Home Back Issues August 2009 Cheap hydro dries up

Cheap hydro dries up

| Print |  Email
Archives - August 2009
Thursday, July 23, 2009

The days of the Googles and Amazons of the world rushing to The Dalles and Boardman to cash in on cheap federal hydropower for secretive new server farms are officially over.

As part of an exhaustive process to negotiate new 20-year contracts with its key electricity customers, the Bonneville Power Administration has closed the loophole that convinced Google, Amazon, Microsoft and Yahoo to build high-energy data centers jam-packed with servers and powered by subsidized Columbia River hydropower.

Previously these companies were allowed to partner with local governments and public utility districts (PUDs) to negotiate bargain-basement power rates with the BPA of around 2.5 cents per kilowatt-hour in exchange for new jobs and guaranteed power purchases. But under the new rules, any new user of electricity will have to pay a fair market price rather than the historically low wholesale rate paid to PUDs.

“We are going to serve at the historic low rate for the current load, but for load growth, they will pay for the cost of the added supply,” says BPA administrator Stephen Wright. “The load server farms that got in before now, good for them. From this point forward, everyone is going to see basically the same price.”

The new policy will not sour the sweetheart deals that are already in place for Google in The Dalles or Amazon in Boardman. Nor will it slow the demand for new server farms to support the cloud computing boom. It just moves them out of the region. In July Microsoft opened new data centers in Ireland and Chicago, and Apple recently announced that it will invest more than a billion dollars in a data center in North Carolina.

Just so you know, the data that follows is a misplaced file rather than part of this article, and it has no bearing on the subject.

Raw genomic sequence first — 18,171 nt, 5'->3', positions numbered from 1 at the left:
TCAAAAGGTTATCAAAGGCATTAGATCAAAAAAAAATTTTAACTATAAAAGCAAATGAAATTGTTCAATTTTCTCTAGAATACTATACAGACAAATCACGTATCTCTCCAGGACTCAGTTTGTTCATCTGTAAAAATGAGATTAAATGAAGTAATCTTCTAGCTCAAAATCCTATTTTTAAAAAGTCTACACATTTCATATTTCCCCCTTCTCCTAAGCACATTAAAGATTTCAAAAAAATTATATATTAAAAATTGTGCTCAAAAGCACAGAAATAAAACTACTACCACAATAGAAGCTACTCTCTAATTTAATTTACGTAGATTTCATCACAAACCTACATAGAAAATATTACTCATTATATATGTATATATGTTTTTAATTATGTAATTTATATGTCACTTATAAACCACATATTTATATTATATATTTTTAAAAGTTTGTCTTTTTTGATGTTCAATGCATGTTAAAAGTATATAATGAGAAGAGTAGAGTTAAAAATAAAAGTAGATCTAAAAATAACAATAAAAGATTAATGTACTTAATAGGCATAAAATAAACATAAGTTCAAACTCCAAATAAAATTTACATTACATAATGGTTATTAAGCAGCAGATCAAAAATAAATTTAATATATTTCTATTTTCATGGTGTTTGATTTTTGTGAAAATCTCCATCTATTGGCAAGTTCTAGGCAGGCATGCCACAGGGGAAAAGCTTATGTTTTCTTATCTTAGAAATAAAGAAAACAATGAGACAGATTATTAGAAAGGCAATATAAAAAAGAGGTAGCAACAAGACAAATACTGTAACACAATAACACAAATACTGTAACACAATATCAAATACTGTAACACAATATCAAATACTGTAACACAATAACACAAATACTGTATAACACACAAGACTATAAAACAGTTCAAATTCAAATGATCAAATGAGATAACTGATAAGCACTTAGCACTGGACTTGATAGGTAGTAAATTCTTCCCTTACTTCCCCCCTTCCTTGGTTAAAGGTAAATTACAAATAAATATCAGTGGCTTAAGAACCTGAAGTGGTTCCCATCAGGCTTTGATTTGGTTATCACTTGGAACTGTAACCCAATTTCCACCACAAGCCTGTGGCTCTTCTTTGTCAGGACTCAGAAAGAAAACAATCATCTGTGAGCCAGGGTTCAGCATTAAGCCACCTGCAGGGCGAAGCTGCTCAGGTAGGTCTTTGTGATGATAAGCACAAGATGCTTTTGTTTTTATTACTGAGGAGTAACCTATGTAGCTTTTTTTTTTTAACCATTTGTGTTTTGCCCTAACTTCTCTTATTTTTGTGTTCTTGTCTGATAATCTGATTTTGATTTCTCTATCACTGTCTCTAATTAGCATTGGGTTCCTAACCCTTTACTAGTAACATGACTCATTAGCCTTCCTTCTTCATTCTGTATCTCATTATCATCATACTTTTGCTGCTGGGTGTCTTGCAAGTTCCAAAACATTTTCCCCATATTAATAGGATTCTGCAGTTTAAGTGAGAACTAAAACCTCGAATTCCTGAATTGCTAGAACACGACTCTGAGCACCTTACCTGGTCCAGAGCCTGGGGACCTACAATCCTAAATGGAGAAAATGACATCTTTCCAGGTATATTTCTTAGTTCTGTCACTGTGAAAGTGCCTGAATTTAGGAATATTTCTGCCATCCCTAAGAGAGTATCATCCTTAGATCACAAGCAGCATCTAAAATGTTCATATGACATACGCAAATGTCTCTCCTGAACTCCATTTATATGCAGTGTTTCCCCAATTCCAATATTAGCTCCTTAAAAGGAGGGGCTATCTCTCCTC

BEN JACKLET
 

Comments   

 
thinking forward
0 #1 thinking forward 2009-08-05 14:43:50
Do you remember the FAKE Power Shortage that KILLED the Aluminum Plants? Here we go again!! Jobs Jobs we need Jobs!!!
Quote | Report to administrator
 
 
Ben J
0 #2 Ben J 2009-08-06 11:36:50
The subsidized power for the aluminum plants could not last forever. Neither could the cheap power for the server farms. Power costs are going up, not down. That will kill some jobs, while creating others.
Quote | Report to administrator
 

More Articles

What I'm Reading

October 2014
Thursday, September 25, 2014

Nick Herinckx, CEO of Obility, and Jake Weatherly, CEO of SheerID, share what they've been reading.


Read more...

The Diaspora

October 2014
Thursday, September 25, 2014
BY LEE VAN DER VOO

Former newspaper reporters move into brand journalism.


Read more...

Two sides of the coin

Contributed Blogs
Monday, August 25, 2014
0825 thumb moneyBY JASON NORRIS | OB GUEST BLOGGER

Ferguson Wellman’s investment views on the economy and capital markets.


Read more...

Podcast: Interview with Pete Friedes

Contributed Blogs
Wednesday, August 27, 2014

082714-thumb friedesbookTom Cox interviews Pete Friedes, author of "The 2R Manager," about becoming a Best Boss.


Read more...

Buyer's Remorse

September 2014
Tuesday, August 26, 2014

Parents and students paying for college today are like homeowners who bought a house just before the housing bubble burst.


Read more...

A Recipe for Success

October 2014
Thursday, September 25, 2014
BY LINDA BAKER

Two businesswomen, two iconic food brands and one food-obsessed city. We thought this sounded like a recipe for good conversation. So in late August, Oregon Business sat down with Wendy Collie, CEO of New Seasons Market, and Kim Malek, owner of Salt & Straw, to discuss their rapidly expanding businesses and Oregon’s trendsetting food scene.


Read more...

Downtime

September 2014
Wednesday, August 27, 2014
BY JESSICA RIDGWAY

How State Representative Julie Parrish (House District 37) balances life between work and play.


Read more...
Oregon Business magazinetitle-sponsored-links-02
SPONSORED LINKS